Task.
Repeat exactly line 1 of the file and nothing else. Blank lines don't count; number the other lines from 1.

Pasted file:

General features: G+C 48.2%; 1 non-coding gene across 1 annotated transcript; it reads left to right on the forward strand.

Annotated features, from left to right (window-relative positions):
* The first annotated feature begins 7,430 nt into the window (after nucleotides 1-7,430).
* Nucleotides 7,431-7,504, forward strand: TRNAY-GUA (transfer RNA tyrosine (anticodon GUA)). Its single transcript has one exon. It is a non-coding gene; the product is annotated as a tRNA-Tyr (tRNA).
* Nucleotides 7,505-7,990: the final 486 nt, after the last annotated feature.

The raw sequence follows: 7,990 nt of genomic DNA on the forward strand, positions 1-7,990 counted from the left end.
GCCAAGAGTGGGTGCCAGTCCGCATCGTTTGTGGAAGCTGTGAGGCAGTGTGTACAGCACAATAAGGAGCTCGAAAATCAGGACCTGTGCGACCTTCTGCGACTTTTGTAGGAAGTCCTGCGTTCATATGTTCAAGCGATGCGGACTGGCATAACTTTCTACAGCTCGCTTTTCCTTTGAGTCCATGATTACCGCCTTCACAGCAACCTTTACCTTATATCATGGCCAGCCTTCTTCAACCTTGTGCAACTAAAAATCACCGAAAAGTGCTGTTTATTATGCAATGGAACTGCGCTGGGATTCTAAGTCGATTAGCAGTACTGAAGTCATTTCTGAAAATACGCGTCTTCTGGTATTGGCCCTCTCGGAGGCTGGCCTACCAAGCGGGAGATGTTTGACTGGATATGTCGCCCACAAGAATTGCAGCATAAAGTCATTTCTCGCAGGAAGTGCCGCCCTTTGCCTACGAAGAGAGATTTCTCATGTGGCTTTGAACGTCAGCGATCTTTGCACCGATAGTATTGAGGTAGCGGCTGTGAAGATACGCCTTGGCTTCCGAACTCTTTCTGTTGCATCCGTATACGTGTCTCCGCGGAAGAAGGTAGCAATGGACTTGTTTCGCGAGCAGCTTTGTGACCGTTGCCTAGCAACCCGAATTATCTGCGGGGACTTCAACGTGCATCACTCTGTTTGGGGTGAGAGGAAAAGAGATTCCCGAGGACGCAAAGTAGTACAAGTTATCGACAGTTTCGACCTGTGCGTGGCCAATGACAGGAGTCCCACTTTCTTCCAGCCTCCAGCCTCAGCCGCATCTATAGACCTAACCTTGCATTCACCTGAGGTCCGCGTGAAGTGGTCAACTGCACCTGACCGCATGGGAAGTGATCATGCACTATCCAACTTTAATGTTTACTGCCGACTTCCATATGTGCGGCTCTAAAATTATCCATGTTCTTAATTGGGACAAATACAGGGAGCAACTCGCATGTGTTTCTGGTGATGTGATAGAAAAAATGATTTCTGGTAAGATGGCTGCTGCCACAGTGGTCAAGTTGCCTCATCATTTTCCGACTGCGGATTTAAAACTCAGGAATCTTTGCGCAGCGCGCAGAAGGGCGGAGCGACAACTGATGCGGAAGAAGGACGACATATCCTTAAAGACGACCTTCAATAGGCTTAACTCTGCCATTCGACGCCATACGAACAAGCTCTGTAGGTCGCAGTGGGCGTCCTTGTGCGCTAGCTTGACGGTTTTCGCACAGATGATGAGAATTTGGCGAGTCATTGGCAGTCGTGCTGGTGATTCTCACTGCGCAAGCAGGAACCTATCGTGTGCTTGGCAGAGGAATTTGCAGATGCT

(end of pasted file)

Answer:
General features: G+C 48.2%; 1 non-coding gene across 1 annotated transcript; it reads left to right on the forward strand.